“AN OBTUSENESS TO NATURE – What Our Management of Dynamic Coastlines Reveals About Maintenance and Ecology” by Linda McIntyre.
You can download Linda’s report here.
“It would be easy to look at the current state of environmental maintenance and despair. But seizing, and trying to build on, these opportunities offer a way to advance toward a different ethos, one of care and stewardship.”
Using case studies of three coastal areas -one on the Texas Gulf coast, one on the Great Lakes, one on the Atlantic Ocean- as a lens into the relationship between maintenance and ecology suggests that, at least in these communities, that relationship hasn’t yet absorbed the lessons of history. The big-picture takeaways from these case studies are admittedly discouraging: the institutions that manage coasts seem locked in a futile and expensive doom loop. Yet there is a rational basis for hope since experts in many different fields are developing tools and strategies to calculate the costs of environmental harms and to propose ways to better protect citizens, infrastructure, and ecosystems.
- It’s useful to use comparative analysis to gain a deeper understanding of the topic of maintenance and the environment, as well as the ambivalent and multifaceted consequences that flow from community actions.
- There is no point in trying to come up with a “one size fits all” approach; rather, the three case studies in this study illustrate different scales of geography, population, economic activity, and government. The regions studied have long been subject to the vagaries of weather, water, and human intervention, and they offer some useful lessons for thinking about what “maintenance” and “the environment” mean for coastal communities, and how those meanings inform broader consideration of those subjects.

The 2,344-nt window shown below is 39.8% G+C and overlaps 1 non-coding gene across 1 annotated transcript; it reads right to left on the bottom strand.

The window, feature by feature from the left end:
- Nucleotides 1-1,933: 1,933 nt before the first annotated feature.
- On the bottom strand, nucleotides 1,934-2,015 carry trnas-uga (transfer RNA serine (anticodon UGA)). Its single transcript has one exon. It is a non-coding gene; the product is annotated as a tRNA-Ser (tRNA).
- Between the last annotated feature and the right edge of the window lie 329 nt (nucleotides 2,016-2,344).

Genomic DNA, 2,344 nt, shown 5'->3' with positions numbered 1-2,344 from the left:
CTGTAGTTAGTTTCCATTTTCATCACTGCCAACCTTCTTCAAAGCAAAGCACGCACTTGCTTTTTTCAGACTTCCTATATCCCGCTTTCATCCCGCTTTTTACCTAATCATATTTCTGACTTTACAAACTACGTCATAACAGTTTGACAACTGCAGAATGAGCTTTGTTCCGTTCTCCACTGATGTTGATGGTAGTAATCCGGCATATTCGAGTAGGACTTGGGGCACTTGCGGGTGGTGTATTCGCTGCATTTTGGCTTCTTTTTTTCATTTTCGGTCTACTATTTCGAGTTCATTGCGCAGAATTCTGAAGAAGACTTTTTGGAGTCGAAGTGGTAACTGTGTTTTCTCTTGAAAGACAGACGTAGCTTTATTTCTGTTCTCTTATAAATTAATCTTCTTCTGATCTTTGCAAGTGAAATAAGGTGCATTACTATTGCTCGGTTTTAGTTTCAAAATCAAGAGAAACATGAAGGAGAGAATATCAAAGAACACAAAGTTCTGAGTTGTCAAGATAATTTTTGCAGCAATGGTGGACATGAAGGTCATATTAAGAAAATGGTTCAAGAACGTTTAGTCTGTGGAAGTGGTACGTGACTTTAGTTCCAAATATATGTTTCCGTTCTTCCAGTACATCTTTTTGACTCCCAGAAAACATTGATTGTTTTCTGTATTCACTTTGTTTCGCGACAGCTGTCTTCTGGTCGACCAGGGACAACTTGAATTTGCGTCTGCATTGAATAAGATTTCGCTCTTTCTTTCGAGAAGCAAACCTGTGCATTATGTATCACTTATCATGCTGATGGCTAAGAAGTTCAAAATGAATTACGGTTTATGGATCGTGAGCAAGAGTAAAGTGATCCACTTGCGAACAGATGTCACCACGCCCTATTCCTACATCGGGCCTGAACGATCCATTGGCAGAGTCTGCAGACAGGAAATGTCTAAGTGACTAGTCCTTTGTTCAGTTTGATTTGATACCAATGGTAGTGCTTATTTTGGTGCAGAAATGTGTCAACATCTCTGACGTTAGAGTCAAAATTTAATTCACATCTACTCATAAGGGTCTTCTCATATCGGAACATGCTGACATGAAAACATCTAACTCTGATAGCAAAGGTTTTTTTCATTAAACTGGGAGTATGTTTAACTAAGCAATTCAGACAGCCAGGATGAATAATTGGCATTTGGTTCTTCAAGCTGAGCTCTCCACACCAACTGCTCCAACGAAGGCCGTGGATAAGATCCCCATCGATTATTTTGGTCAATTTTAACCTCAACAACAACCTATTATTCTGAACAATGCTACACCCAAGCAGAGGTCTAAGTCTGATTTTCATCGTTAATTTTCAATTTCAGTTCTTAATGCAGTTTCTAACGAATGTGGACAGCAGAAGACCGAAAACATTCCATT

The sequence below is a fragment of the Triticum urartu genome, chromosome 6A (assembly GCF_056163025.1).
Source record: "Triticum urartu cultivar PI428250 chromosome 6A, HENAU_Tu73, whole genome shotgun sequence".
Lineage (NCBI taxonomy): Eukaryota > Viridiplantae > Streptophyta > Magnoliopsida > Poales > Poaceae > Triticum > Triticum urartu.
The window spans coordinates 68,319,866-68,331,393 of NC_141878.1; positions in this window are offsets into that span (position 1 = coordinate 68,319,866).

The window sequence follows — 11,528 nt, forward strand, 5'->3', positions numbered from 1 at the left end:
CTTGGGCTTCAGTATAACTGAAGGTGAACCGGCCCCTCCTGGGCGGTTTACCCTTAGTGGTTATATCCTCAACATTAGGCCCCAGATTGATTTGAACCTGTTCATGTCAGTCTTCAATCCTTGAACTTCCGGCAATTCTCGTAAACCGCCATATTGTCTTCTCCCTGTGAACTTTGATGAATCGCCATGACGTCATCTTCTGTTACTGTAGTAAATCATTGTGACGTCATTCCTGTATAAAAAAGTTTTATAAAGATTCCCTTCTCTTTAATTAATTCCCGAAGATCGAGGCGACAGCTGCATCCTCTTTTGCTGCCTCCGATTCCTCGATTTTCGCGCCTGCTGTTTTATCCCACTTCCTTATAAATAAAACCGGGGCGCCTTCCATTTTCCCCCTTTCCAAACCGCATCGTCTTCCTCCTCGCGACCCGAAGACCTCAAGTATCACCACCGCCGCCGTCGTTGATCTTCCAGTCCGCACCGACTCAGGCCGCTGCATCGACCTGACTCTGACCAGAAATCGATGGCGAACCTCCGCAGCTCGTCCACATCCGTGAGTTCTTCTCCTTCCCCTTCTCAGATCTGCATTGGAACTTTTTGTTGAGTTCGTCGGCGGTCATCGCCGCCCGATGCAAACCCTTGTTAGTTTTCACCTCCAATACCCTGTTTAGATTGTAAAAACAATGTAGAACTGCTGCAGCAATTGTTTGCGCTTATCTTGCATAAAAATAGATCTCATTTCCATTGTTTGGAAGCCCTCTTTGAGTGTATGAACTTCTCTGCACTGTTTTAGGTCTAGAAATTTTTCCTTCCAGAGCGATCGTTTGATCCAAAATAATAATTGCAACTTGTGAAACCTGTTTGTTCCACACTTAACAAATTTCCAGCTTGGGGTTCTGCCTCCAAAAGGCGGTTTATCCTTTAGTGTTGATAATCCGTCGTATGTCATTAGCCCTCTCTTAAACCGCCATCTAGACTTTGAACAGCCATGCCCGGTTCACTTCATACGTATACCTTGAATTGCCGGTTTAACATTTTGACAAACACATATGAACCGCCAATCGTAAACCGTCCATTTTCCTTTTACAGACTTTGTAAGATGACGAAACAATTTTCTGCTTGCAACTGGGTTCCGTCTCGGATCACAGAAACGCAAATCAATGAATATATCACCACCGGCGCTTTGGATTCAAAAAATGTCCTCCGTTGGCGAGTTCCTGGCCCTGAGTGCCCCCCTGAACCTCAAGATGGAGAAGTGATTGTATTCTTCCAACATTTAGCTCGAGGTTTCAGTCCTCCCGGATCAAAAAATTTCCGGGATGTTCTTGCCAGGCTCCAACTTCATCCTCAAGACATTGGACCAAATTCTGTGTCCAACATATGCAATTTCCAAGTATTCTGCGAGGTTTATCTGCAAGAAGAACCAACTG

- The report spells out a number of insights about the state of coastal maintenance and management:
- Even small-scale shoreline armoring is harmful to offsite property and the larger ecosystem and property rights make it hard to regulate.
- Beach nourishment is not a panacea.
- The institutions that manage shorelines are not well-suited to ecological stewardship.
- Poor management is heavily subsidized.
- It also sketches the benefits of a vision of maintenance that places more emphasis on the environment, and asks if coastal maintenance is moving in the right direction in several important areas:
- The US federal government already has acquisition programs for vulnerable property and examples of community relocation.
- Advocates for retreat can (and should) reframe their messaging for more cultural resonance.
- Planning, economics, and other disciplines have useful ideas and contributions waiting for more widespread adoption.
- Environmental politics might not be quite as bad as they appear.